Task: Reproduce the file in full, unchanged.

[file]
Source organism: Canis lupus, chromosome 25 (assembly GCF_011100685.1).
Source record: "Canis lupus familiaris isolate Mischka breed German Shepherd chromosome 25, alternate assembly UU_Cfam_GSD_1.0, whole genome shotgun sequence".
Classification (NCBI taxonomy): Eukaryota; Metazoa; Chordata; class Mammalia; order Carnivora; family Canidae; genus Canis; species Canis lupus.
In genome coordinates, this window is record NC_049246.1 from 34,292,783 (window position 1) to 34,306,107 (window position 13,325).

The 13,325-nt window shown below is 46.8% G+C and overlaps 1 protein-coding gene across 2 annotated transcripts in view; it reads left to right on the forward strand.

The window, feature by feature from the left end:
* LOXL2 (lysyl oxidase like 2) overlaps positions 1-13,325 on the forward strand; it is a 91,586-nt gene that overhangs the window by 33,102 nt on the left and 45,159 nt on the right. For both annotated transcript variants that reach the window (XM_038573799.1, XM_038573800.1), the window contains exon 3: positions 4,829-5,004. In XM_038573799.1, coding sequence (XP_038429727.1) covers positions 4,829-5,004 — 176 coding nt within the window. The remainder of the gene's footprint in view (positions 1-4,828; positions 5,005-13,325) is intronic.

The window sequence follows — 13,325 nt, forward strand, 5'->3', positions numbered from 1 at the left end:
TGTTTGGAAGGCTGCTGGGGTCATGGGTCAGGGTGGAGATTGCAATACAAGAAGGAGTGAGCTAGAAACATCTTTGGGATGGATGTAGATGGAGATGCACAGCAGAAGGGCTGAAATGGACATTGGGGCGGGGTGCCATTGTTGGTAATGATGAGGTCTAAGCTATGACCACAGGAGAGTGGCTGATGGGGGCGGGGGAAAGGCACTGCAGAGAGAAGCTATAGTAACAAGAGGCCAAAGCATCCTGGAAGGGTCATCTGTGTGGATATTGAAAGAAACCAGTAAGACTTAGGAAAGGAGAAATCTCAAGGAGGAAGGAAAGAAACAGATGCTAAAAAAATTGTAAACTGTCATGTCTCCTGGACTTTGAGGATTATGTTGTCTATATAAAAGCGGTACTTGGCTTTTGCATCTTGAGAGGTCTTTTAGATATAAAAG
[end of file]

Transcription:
Source organism: Canis lupus, chromosome 25 (assembly GCF_011100685.1).
Source record: "Canis lupus familiaris isolate Mischka breed German Shepherd chromosome 25, alternate assembly UU_Cfam_GSD_1.0, whole genome shotgun sequence".
Classification (NCBI taxonomy): Eukaryota; Metazoa; Chordata; class Mammalia; order Carnivora; family Canidae; genus Canis; species Canis lupus.
In genome coordinates, this window is record NC_049246.1 from 34,292,783 (window position 1) to 34,306,107 (window position 13,325).

The 13,325-nt window shown below is 46.8% G+C and overlaps 1 protein-coding gene across 2 annotated transcripts in view; it reads left to right on the forward strand.

The window, feature by feature from the left end:
* LOXL2 (lysyl oxidase like 2) overlaps positions 1-13,325 on the forward strand; it is a 91,586-nt gene that overhangs the window by 33,102 nt on the left and 45,159 nt on the right. For both annotated transcript variants that reach the window (XM_038573799.1, XM_038573800.1), the window contains exon 3: positions 4,829-5,004. In XM_038573799.1, coding sequence (XP_038429727.1) covers positions 4,829-5,004 — 176 coding nt within the window. The remainder of the gene's footprint in view (positions 1-4,828; positions 5,005-13,325) is intronic.

The window sequence follows — 13,325 nt, forward strand, 5'->3', positions numbered from 1 at the left end:
TGTTTGGAAGGCTGCTGGGGTCATGGGTCAGGGTGGAGATTGCAATACAAGAAGGAGTGAGCTAGAAACATCTTTGGGATGGATGTAGATGGAGATGCACAGCAGAAGGGCTGAAATGGACATTGGGGCGGGGTGCCATTGTTGGTAATGATGAGGTCTAAGCTATGACCACAGGAGAGTGGCTGATGGGGGCGGGGGAAAGGCACTGCAGAGAGAAGCTATAGTAACAAGAGGCCAAAGCATCCTGGAAGGGTCATCTGTGTGGATATTGAAAGAAACCAGTAAGACTTAGGAAAGGAGAAATCTCAAGGAGGAAGGAAAGAAACAGATGCTAAAAAAATTGTAAACTGTCATGTCTCCTGGACTTTGAGGATTATGTTGTCTATATAAAAGCGGTACTTGGCTTTTGCATCTTGAGAGGTCTTTTAGATATAAAAG